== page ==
• K8sMom2002
    LK posted:

     I was thinking that it meant another medical condition that would affect a person's asthma but it looks like it means another medical condition that does NOT usually affect a person's asthma.  Are they just trying to find out if a patient has other medical conditions?  To what end are the extra tests if the other condition does not usually interact with asthma?  Is it in case it IS interacting with the asthma? 

    Hey, Lisa, interesting article! Could you talk to your doc about this to get a perspective of how this meshes with your own situation?

    My take on co-morbidities is that it often falls under the "tipping point" scenario. One without the other might be okay, but together, they make things more difficult.

    My DD is a good example of that. 

    When she was very small, she had a history of horrid daily nosebleeds that lasted for 30-45 minutes at a time, and were very difficult to stop. She also had repeat episodes of asthma flares and bronchitis and severe environmental allergies. And she broke out in hives and had severe GI issues whenever she ate corn.

    On the surface, you wouldn't think any of these were connected. 

    First we found out that she had a rare PAIR of bleeding disorders. That was the cause of her nosebleeds. 

    As I tracked her nosebleeds in a symptom log, I noticed that they were worse at times of the year that environmental allergies were worse. But they were better at times that her doctors expected them to be worse (in the winter). That confused her docs, and they suggested we see an allergist.

    An allergist diagnosed her as having a corn allergy, and we pulled corn. No more hives … and no more nosebleeds. 

    Her allergist and hem/onc say that what happened was that one disorder made the other worse. Her corn allergy led to lesions or sores in her mucous membranes, and her bleeding disorder made it where those lesions couldn't heal.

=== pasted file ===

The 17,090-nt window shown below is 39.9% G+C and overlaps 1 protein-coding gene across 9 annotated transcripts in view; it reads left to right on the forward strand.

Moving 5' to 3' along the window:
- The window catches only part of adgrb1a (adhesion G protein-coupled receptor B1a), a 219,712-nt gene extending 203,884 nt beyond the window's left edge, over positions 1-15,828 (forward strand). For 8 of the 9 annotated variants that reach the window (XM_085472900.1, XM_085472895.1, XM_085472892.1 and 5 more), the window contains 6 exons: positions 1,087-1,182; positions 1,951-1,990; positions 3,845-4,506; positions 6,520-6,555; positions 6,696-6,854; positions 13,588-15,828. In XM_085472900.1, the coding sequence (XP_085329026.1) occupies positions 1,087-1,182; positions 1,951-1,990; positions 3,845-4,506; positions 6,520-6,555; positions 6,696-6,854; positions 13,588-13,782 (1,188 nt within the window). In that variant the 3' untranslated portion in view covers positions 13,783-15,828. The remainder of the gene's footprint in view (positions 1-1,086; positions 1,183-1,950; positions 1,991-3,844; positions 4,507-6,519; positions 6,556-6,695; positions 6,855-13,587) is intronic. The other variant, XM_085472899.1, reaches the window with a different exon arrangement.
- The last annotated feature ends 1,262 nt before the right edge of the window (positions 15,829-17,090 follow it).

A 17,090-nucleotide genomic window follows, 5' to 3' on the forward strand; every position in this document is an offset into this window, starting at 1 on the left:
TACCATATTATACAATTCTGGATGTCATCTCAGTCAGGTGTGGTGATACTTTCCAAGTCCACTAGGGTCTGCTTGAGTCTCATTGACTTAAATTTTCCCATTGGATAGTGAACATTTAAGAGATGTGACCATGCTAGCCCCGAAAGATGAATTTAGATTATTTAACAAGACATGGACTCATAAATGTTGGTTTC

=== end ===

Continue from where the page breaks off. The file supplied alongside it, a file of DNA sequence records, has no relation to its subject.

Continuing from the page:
With asthma, anything that "triggers" an asthma flare can keep things stirred up and make it more difficult to control. Doctors try to help patients find those triggers and manage them so that patients can be on the lowest possible doses of medication.

    Other co-morbidities can work in a similar way. Diabetes can affect your heart, your eyes, your circulation and the way your body heals. And if you're dealing with CHF (chronic heart failure), you may not be able to exercise, so you may be more at risk for developing diabetes.

    Often times, the same risk factors that lead to one illness like diabetes – obesity, less-than-great nutrition and exercise — can also lead to things like an increased risk of heart attack, stroke and cancer.

    I like to thing of it as tag-team wrestling against us — we're often battling more than one opponent, but our odds of success go way up if we can take out one of the tag-team.

    Thanks for sharing the article!

  • LK

    Cynthia,  I truly appreciate all this!  I find it quite fascinating trying to figure out what's what.  Kind of like a puzzle, I guess.  

    I plan to ask my pulmo at the next visit.  

    What a great way to put it!! –

    "I like to thing of it as tag-team wrestling against us — we're often battling more than one opponent, but our odds of success go way up if we can take out one of the tag-team."